‘The President Is Now A King’: Liberal Justices Express ‘Fear For Democracy’ In Trump Immunity Dissent

Meeting with Sonia Sotomayer..Meeting with Janet Napolitano... (Official White House photo by Pete Souza)

Supreme Court Justices Sonia Sotomayor and Ketanji Brown Jackson wrote dissents on Monday in which they vehemently objected to the court’s majority opinion in the presidential immunity case brought by former President Donald Trump.

The majority held that presidents are entitled to “absolute immunity from criminal prosecution for actions within his conclusive and preclusive constitutional authority” and “at least presumptive immunity” for all official acts. Sotomayor, in a dissent penned out of “fear for our democracy” and joined by Justices Elena Kagan and Jackson, wrote that the ruling “reshapes the institution of the Presidency” and that “the President is now a king.”

“The Court effectively creates a law-free zone around the President, upsetting the status quo that has existed since the Founding,” Sotomayor wrote. “This new official acts immunity now lies about like a loaded weapon for any President that wishes to place his own interests, his own political survival, or his own financial gain, above the interests of the Nation.”

Sotomayor wrote that the president will be “insulated from criminal prosecution” whenever he uses his official powers.

“Orders the Navy’s Seal Team 6 to assassinate a political rival? Immune. Organizes a military coup to hold onto power? Immune,” she wrote. “Takes a bribe in exchange for a pardon? Immune. Immune, immune, immune.”

Sotomayor claimed the Court gave Trump “all the immunity he asked for and more.”  However, Chief Justice John Roberts specifically stated in the majority opinion that Trump asserted “a far broader immunity than the limited one we have recognized.”

“He contends that the indictment must be dismissed because the Impeachment Judgment Clause requires that impeachment and Senate conviction precede a President’s criminal prosecution,” Roberts wrote. “The text of the Clause provides little support for such an absolute immunity.”

While Roberts wrote Trump is “absolutely immune from prosecution for the alleged conduct involving his discussions with Justice Department officials,” he said the lower courts would have to sort out whether many other allegations in Trump’s indictment constituted official acts subject to immunity.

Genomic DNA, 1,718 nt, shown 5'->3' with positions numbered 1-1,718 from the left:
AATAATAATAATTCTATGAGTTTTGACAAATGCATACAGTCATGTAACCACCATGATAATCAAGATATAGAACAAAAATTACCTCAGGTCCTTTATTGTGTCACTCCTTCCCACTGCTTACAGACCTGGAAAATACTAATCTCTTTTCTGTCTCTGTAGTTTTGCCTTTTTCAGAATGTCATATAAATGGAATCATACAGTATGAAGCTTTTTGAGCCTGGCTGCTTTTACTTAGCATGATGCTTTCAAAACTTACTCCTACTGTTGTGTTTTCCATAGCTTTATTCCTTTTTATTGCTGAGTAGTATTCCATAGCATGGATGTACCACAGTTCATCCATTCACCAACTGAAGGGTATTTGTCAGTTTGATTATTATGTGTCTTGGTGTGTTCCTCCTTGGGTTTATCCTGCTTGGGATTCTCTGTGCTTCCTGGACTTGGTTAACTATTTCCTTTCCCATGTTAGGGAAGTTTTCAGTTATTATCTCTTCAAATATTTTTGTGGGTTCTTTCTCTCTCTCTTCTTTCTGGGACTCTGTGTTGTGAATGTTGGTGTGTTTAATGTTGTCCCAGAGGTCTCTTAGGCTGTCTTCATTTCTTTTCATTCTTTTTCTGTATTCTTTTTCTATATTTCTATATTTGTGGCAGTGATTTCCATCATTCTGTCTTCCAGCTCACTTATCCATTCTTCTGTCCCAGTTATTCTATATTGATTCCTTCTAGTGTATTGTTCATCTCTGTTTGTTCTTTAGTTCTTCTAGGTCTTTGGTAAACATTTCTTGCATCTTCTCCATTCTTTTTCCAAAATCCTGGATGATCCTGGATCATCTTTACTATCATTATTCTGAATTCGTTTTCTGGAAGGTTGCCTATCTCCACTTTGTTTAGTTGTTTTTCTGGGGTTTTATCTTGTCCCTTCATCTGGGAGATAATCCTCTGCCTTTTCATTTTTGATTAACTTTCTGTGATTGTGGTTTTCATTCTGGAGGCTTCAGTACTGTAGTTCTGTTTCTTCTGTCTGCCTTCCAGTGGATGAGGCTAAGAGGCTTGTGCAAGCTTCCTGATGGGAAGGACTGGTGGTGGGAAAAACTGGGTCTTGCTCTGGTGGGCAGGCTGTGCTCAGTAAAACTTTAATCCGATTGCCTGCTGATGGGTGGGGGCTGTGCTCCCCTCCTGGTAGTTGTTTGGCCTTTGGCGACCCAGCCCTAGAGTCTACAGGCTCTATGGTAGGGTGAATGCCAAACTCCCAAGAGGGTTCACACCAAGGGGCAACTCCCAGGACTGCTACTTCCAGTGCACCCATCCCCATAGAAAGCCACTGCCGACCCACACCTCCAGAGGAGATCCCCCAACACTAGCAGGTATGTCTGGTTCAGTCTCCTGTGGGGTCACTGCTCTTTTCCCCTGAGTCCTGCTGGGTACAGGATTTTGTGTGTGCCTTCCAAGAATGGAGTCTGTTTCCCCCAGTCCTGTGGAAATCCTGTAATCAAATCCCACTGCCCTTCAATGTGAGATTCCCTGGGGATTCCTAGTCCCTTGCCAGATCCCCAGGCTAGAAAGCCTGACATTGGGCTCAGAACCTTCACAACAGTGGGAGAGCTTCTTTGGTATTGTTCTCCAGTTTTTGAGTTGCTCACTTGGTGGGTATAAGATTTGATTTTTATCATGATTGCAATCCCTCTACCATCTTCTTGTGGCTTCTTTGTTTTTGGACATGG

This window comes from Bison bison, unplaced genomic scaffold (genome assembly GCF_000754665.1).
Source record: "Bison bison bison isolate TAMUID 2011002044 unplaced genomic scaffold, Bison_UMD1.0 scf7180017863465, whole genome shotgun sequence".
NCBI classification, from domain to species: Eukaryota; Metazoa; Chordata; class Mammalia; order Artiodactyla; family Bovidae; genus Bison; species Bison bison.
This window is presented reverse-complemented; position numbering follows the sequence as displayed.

Roberts admonished the dissent for “cherry-pick[ing]” its sources and “fear mongering on the basis of extreme hypotheticals.”

“As for the dissents, they strike a tone of chilling doom that is wholly disproportionate to what the Court actually does today—conclude that immunity extends to official discussions between the President and his Attorney General, and then remand to the lower courts to determine ‘in the first instance’ whether and to what extent Trump’s remaining alleged conduct is entitled to immunity,” he wrote.

In her own dissent, Jackson wrote that the risks assumed by the majority are “intolerable, unwarranted, and plainly antithetical to bedrock constitutional norms.”

“Stated simply: The Court has now declared for the first time in history that the most powerful official in the United States can (under circumstances yet to be fully determined) become a law unto himself,” she wrote. “As we enter this uncharted territory, the People, in their wisdom, will need to remain ever attentive, consistently fulfilling their established role in our constitutional democracy, and thus collectively serving as the ultimate safeguard against any chaos spawned by this Court’s decision.”

Trump was indicted in August 2023 on four felony counts relating to alleged efforts to overturn the 2020 election. He sought to dismiss the indictment by arguing that he has absolute immunity from criminal prosecution for official acts during his presidency, but both the district court and D.C. Circuit found he did not have immunity.

In other opinions this term, the liberal justices have admonished the majority for stripping power away from the executive branch.

“At the end of a momentous Term, this much is clear: The tsunami of lawsuits against agencies that the Court’s holdings in this case and Loper Bright have authorized has the potential to devastate the functioning of the Federal Government,” Jackson wrote in her dissent to another case Monday, where the majority ruled in favor of a North Dakota truck stop and allowed a longer time frame for challenging federal agency regulations.

The Supreme Court on Friday reversed its landmark Chevron case, which held that courts should defer to agency interpretations of statutes when the language is ambiguous. While opponents of Chevron praised the ruling as a victory that would take away a tool agencies used to violate civil liberties of individuals who challenge government regulations, Kagan wrote in her dissent that it was an indication the majority “disdains restraint, and grasps for power.”


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